Though spending time with your BFF on the weekend is clutch, homework or practice probably keeps you from doing the same on weekdays. How can you get some much needed girl-time while suffering through your science homework?
With a little background music, of course! Saving Jane will happily save you some major gal pal withdrawals with songs you’ll surely have on repeat.
An alternative rock band from Ohio, Saving Jane surfed the radio airwaves with their first teen angst hit, “Girl Next Door.” Yet, this band of guys is fronted and founded by one girl you won’t soon forget. Lead singer and songwriter, Marti Dobson will not only be your new girl crush when you see her belt it out on stage barefoot, her songs (like ”One Girl Revolution” and ”Supergirl”) will help you realize your own crush-worthiness.
Though it may be hard to picture this blonde beauty as the girl next door, don’t be too quick to judge — Dobson is nothing like the Barbie-babe stereotype. In fact, she’s the anti-mean girl. And she has a Master’s degree in social work. She’s also totally real about her looks and her desire to encourage girls to be proud of who they are.
Perhaps that’s why professional athletes like Danica Patrick and Nastia Liukin adopted the song “Supergirl” as their own. “I’ve seen Danica race and Nastia compete, and they’re just so talented. It’s so incredible to have them want to use that song. It’s really an honor for me,” said Dobson in an interview.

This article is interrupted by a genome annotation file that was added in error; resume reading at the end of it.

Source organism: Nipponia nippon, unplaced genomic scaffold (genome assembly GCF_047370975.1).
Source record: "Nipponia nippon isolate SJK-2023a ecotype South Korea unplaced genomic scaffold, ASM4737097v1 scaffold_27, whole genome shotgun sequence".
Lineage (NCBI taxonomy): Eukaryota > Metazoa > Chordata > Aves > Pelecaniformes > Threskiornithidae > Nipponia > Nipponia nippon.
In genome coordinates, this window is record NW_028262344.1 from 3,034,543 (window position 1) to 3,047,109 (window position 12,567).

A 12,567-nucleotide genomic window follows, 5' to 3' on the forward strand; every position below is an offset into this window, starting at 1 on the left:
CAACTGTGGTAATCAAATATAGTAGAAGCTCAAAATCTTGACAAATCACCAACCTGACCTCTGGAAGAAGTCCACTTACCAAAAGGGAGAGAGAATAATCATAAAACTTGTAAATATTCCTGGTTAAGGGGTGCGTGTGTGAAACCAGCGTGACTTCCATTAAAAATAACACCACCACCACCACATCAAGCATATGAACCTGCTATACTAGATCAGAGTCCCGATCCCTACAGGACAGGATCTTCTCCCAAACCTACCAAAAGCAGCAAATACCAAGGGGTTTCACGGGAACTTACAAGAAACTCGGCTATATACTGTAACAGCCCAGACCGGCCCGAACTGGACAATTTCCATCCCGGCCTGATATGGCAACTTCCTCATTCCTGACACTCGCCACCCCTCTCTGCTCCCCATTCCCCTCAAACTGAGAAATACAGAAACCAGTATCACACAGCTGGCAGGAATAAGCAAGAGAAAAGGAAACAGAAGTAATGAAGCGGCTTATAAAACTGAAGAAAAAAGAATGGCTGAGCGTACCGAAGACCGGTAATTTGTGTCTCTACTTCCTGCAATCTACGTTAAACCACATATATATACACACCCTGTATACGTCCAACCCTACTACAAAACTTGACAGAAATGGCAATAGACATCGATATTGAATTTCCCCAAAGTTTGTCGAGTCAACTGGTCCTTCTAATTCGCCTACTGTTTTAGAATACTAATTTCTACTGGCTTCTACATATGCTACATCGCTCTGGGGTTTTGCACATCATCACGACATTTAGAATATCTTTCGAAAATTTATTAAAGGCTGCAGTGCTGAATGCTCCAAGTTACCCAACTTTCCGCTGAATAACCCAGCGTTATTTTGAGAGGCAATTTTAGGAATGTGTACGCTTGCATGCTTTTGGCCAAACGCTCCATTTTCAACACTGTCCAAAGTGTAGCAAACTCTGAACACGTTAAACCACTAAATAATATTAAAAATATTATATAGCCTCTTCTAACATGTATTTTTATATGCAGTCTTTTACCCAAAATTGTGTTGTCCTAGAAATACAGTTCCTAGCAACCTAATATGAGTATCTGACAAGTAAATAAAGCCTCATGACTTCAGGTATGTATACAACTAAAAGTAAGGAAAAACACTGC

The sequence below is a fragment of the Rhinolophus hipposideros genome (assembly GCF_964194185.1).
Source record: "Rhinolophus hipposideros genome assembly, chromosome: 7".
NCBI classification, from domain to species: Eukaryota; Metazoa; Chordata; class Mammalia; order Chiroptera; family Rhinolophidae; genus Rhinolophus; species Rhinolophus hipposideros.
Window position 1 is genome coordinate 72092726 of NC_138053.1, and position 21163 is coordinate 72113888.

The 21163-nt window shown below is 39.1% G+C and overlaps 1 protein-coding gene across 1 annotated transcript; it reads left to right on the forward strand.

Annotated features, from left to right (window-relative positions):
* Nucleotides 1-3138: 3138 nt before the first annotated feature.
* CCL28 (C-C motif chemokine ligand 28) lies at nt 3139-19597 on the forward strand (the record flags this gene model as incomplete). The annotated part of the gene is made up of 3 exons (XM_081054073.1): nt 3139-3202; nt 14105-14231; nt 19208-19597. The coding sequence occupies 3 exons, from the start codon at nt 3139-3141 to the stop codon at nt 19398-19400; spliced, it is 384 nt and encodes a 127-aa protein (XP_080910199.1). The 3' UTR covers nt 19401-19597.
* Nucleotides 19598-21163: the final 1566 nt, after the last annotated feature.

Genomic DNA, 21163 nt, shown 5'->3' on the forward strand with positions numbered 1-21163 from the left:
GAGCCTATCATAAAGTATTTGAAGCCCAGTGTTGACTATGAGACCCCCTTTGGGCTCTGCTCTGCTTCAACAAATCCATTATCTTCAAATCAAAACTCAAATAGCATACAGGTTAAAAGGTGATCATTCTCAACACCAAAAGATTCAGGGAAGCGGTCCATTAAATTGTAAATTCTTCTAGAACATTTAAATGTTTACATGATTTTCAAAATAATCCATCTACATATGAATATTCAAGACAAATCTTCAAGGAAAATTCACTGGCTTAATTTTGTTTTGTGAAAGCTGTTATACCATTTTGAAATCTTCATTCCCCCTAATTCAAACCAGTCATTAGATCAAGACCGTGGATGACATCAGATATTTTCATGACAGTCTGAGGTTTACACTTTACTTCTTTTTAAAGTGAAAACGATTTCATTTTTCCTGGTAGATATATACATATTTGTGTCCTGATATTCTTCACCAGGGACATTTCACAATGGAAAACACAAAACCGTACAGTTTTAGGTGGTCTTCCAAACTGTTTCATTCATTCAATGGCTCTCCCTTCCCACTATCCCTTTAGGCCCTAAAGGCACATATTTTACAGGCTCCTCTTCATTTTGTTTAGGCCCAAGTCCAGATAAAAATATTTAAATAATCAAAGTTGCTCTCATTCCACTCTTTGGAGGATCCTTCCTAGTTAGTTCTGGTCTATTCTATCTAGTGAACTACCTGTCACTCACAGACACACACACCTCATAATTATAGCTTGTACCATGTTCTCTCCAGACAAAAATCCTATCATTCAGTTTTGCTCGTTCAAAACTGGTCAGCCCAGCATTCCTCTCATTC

Encouraging girl power isn’t just about writing music that speaks to teens, tweens and the occasional sports star, it’s about embracing who you are. For Dobson, it’s about being realistic about her looks. After a photo shoot she was surprised to find the photos airbrushed. She said it looked like they had “shaved about 30 pounds” off her. Dobson was unhappy, but admits it’s part of the business.
“I don’t want it to be so ridiculous to the point that girls look at the picture and say, ‘I wish I looked like that.’ Because I’m looking at the pictures thinking it would be nice if I looked like that and they are pictures of me.”
With beauty, brains and a desire to make things better for women, it’s no wonder Dobson is appealing to so many types of fans and would-be friends.
Befriend Dobson below!
Channel One News: You went to Ohio State University to study Sociology. How long has music been a part of your life and how did you manage to do normal things like studying and homework while working on music and specifically vocal and songwriting skills?
Marti: I actually have been doing music, probably since I was 12 or 13. I was always singing and then when I was in college, is really when I started writing. So, I don't know how good I was about balancing because I used to sit in class and when I was supposed to be taking notes, I'd be writing lyrics and looking out the window.
I mean, it was a challenge because I was in bands the whole time I was in school and I wrote music and everything, but I wanted to have that plan B just in case. It is a lofty dream to say, "OK, I want to be a rock star."
I did finish my degree and I graduated. I actually got my Master's in social work.
Ch1: Saving Jane began with you and guitarist Pat Buzzard. How did you start jamming together and decide to form the band?